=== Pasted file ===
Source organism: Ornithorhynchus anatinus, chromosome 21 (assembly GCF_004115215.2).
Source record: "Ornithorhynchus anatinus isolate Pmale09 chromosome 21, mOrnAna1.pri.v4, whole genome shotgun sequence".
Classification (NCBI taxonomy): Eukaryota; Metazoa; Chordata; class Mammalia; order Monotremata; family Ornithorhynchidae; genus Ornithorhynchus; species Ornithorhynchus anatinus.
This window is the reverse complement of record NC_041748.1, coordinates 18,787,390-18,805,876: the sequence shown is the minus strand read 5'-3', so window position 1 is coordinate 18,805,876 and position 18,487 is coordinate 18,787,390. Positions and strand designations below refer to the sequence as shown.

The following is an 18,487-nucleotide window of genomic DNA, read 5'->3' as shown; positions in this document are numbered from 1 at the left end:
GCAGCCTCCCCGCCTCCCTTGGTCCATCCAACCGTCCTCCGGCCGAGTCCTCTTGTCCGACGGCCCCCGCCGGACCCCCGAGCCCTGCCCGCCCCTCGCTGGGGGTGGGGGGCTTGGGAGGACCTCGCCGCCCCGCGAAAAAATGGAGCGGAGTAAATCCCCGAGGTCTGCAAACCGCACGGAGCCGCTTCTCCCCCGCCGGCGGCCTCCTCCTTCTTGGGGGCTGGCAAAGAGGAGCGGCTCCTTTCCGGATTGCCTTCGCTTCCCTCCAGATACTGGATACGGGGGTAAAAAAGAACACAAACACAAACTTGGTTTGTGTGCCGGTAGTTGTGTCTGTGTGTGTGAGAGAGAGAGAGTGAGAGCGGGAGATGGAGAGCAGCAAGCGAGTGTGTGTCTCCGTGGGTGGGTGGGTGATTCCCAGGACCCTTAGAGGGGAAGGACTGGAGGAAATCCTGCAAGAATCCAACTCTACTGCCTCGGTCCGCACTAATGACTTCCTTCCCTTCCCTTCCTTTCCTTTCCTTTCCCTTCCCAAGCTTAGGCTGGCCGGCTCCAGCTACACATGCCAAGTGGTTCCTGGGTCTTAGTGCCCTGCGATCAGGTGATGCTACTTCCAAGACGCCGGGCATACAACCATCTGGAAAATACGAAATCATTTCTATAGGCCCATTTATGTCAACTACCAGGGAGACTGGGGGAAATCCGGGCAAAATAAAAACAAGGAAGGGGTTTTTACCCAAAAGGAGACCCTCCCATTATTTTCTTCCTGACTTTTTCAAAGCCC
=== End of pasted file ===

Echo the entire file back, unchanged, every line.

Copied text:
Source organism: Ornithorhynchus anatinus, chromosome 21 (assembly GCF_004115215.2).
Source record: "Ornithorhynchus anatinus isolate Pmale09 chromosome 21, mOrnAna1.pri.v4, whole genome shotgun sequence".
Classification (NCBI taxonomy): Eukaryota; Metazoa; Chordata; class Mammalia; order Monotremata; family Ornithorhynchidae; genus Ornithorhynchus; species Ornithorhynchus anatinus.
This window is the reverse complement of record NC_041748.1, coordinates 18,787,390-18,805,876: the sequence shown is the minus strand read 5'-3', so window position 1 is coordinate 18,805,876 and position 18,487 is coordinate 18,787,390. Positions and strand designations below refer to the sequence as shown.

The following is an 18,487-nucleotide window of genomic DNA, read 5'->3' as shown; positions in this document are numbered from 1 at the left end:
GCAGCCTCCCCGCCTCCCTTGGTCCATCCAACCGTCCTCCGGCCGAGTCCTCTTGTCCGACGGCCCCCGCCGGACCCCCGAGCCCTGCCCGCCCCTCGCTGGGGGTGGGGGGCTTGGGAGGACCTCGCCGCCCCGCGAAAAAATGGAGCGGAGTAAATCCCCGAGGTCTGCAAACCGCACGGAGCCGCTTCTCCCCCGCCGGCGGCCTCCTCCTTCTTGGGGGCTGGCAAAGAGGAGCGGCTCCTTTCCGGATTGCCTTCGCTTCCCTCCAGATACTGGATACGGGGGTAAAAAAGAACACAAACACAAACTTGGTTTGTGTGCCGGTAGTTGTGTCTGTGTGTGTGAGAGAGAGAGAGTGAGAGCGGGAGATGGAGAGCAGCAAGCGAGTGTGTGTCTCCGTGGGTGGGTGGGTGATTCCCAGGACCCTTAGAGGGGAAGGACTGGAGGAAATCCTGCAAGAATCCAACTCTACTGCCTCGGTCCGCACTAATGACTTCCTTCCCTTCCCTTCCTTTCCTTTCCTTTCCCTTCCCAAGCTTAGGCTGGCCGGCTCCAGCTACACATGCCAAGTGGTTCCTGGGTCTTAGTGCCCTGCGATCAGGTGATGCTACTTCCAAGACGCCGGGCATACAACCATCTGGAAAATACGAAATCATTTCTATAGGCCCATTTATGTCAACTACCAGGGAGACTGGGGGAAATCCGGGCAAAATAAAAACAAGGAAGGGGTTTTTACCCAAAAGGAGACCCTCCCATTATTTTCTTCCTGACTTTTTCAAAGCCC